What’s the difference between a ribeye and a porterhouse

 Are Ribeyes and Porterhouses the Same Thing?

What’s the difference between a ribeye and a porterhouse When it comes to steak, you may find yourself wondering about the differences between Porterhouse steaks and Ribeye steaks. After all, they’re both steaks that come from the same cut of meat! The steak on the left in the picture above is a Porterhouse steak, while the steak on the right is a Ribeye steak. How do they differ?

If you were to visit your favorite restaurant, which one would you recommend? Here’s what you need to know to get the most tender, delicious steak possible at your favorite restaurant.

Steak Basics

There are three primary cuts of steak that you’ll find at your favorite restaurant or market. Knowing which cut you want before you head in for dinner is key, as each has its own distinct flavor, tenderness, and price point.

Learning about these cuts of meat can help make your life easier when it comes time to order—or even help you save some money by helping you make informed decisions on which cuts are worth your money. The four most popular beef cuts are explained.

6 Popular Cuts of Steak

The short answer is that there’s no difference between a rib-eye steak and a porterhouse. They’re essentially two different names for two cuts of beef from different parts of an animal. However, they are treated similarly on menus, given similar grades (prime versus choice), used in similar recipes, and typically cost around $20 per pound at high-end restaurants.

Also, both are cut from choice-grade meat taken from one specific area of beef cattle. The rib eye comes from somewhere near where ribs meet shoulder blades in steers and heifers (cows), while porterhouses come from strip loins that run along both sides of an animal’s spine behind its ribs.

How To Cook A Steak (Different Methods)

The reason for cooking steak differently comes down to what you’re going for. There are three types of steaks that you can purchase—prime, choice, and select. If you can’t tell by their names, they all taste great but prime is better than choice and choice is better than select.

Therefore, if you want something that tastes delicious but isn’t necessarily very tender (like steak tartare), then you want your steak cooked rare (which may also be called blue). If you go medium-rare on your steaks, then they will be tender enough to cut with a fork.

Different Grades Of Steak

According to The Meat Guys, there are basically four grades of steak—Prime, Choice, Select, and Standard. The prime grade is generally considered top-quality beef with excellent marbling (the fat interspersed throughout muscles that give meat its flavor). Choice grade beef is typically used for grilling or other high-heat methods; it will be less tender than prime or select.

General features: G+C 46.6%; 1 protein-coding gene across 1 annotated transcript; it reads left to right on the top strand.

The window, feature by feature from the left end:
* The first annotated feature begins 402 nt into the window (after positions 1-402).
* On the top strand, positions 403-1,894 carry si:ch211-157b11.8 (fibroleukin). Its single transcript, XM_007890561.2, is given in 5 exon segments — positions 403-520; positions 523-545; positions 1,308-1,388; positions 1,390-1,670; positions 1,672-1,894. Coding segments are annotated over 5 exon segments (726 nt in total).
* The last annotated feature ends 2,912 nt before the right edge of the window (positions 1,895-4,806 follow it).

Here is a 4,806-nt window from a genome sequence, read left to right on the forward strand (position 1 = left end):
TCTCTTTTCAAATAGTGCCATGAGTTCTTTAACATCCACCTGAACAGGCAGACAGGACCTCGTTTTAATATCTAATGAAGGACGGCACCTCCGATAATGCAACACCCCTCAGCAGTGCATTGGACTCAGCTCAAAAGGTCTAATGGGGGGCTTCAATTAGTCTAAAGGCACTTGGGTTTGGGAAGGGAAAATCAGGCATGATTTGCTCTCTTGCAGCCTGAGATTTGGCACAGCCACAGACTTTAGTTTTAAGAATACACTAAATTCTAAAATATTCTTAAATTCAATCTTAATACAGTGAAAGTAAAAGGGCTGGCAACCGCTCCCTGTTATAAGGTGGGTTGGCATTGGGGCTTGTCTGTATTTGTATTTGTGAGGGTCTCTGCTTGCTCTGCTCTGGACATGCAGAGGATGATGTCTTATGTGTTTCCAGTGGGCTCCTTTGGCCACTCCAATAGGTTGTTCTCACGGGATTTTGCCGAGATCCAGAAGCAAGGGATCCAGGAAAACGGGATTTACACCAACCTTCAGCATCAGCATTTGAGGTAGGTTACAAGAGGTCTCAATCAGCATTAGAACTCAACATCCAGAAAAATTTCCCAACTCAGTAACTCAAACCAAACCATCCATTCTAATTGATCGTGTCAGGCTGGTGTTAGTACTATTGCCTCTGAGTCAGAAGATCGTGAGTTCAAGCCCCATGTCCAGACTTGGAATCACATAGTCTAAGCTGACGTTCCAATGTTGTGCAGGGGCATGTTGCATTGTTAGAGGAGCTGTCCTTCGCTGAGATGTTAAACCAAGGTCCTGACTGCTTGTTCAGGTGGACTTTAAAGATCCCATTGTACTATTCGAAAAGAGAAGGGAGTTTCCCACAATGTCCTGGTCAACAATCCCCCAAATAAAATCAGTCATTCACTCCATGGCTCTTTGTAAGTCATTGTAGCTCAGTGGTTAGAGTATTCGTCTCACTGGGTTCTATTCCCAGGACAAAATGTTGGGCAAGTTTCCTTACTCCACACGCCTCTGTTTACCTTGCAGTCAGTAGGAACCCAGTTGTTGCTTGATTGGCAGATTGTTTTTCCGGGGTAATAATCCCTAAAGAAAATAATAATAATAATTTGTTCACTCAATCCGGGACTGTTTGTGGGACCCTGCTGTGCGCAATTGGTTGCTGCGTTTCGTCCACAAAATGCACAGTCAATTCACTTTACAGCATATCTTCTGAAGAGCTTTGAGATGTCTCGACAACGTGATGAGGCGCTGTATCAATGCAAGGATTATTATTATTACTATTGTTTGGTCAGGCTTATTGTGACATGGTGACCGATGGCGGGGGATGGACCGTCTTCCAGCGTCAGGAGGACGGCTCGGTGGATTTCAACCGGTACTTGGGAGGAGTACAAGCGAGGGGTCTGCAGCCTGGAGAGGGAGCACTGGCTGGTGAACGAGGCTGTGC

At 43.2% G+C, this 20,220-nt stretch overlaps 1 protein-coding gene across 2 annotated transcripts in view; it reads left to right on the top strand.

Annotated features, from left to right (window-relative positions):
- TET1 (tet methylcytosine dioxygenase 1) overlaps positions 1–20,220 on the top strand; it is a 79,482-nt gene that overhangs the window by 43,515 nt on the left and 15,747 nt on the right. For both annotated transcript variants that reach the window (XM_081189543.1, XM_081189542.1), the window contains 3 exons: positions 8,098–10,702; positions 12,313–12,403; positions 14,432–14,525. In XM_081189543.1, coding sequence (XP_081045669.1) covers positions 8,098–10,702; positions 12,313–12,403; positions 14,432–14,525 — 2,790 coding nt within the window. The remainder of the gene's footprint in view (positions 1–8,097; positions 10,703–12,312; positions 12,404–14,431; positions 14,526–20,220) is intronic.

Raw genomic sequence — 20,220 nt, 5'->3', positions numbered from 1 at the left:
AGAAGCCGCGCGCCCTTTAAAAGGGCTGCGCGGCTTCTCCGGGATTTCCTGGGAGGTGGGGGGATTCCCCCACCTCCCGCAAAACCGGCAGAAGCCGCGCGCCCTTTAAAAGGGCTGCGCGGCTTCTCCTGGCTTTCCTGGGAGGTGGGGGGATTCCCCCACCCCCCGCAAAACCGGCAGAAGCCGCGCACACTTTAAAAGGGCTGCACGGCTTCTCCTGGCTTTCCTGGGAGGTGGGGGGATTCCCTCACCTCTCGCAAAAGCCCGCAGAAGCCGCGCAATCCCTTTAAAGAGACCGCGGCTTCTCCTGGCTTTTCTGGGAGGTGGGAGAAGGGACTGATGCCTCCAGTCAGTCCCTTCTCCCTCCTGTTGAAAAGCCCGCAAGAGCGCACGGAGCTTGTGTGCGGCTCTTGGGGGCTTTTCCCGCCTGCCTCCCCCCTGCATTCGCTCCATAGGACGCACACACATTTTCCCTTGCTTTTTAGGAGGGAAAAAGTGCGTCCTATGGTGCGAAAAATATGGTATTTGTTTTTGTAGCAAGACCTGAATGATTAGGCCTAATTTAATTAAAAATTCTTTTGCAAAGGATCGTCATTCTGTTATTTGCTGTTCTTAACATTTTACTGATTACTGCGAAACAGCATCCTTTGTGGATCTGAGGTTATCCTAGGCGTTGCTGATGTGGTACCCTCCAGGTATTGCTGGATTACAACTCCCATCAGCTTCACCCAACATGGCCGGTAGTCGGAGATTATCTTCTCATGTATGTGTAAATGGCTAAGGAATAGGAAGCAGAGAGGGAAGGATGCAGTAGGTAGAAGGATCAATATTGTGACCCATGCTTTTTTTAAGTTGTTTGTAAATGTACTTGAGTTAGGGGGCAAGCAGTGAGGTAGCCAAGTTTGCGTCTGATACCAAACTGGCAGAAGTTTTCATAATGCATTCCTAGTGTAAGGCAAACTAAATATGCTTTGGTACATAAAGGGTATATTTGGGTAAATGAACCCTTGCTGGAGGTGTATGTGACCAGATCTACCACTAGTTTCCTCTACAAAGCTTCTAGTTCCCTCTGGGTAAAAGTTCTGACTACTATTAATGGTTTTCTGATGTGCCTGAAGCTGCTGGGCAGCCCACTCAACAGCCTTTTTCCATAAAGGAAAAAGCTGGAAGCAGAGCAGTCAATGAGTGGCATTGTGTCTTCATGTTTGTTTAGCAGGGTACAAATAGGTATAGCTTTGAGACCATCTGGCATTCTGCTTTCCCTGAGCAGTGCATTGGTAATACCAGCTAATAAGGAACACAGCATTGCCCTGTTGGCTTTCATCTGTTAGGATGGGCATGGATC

Select grade beef is also good for grilling but might be less flavorful than higher grades. Finally, if you’re going cheap at your local fast food joint or supermarket, you’ll probably be getting meat from a standard, which just means it was raised in compliance with USDA standards but not much else.

Ordering Steak In Restaurants

When you’re in your favorite steakhouse, how do you go about picking your cut of meat? What is your favorite steak on the menu? How about one that everyone at your table is excited about ordering – even if it doesn’t have much of a reputation as far as taste goes.

One way or another, before you pick something from that tantalizing list of choices, take time to read through these tips. They’ll help ensure that when it comes time to order, you make an informed decision—which is especially important when spending top dollar on what could be some of your last bites at that restaurant.

Cost Considerations

The ribeye is traditionally more expensive than a porterhouse because of its larger size. However, when it comes to taste, experts agree that both steaks are so similar in flavor that one can’t really say one is superior to another. In fact, some say it all depends on personal preference—if you like bigger steaks, go for a ribeye; if you like smaller cuts with less fat and more marbling, then stick with a porterhouse.

The great thing about these types of steaks is they’re pretty versatile—they work well in different kinds of cooking methods (grilling/pan-searing/sautéing), as sides for vegetables or starch dishes, and are easy to cut into different portions for different appetites.

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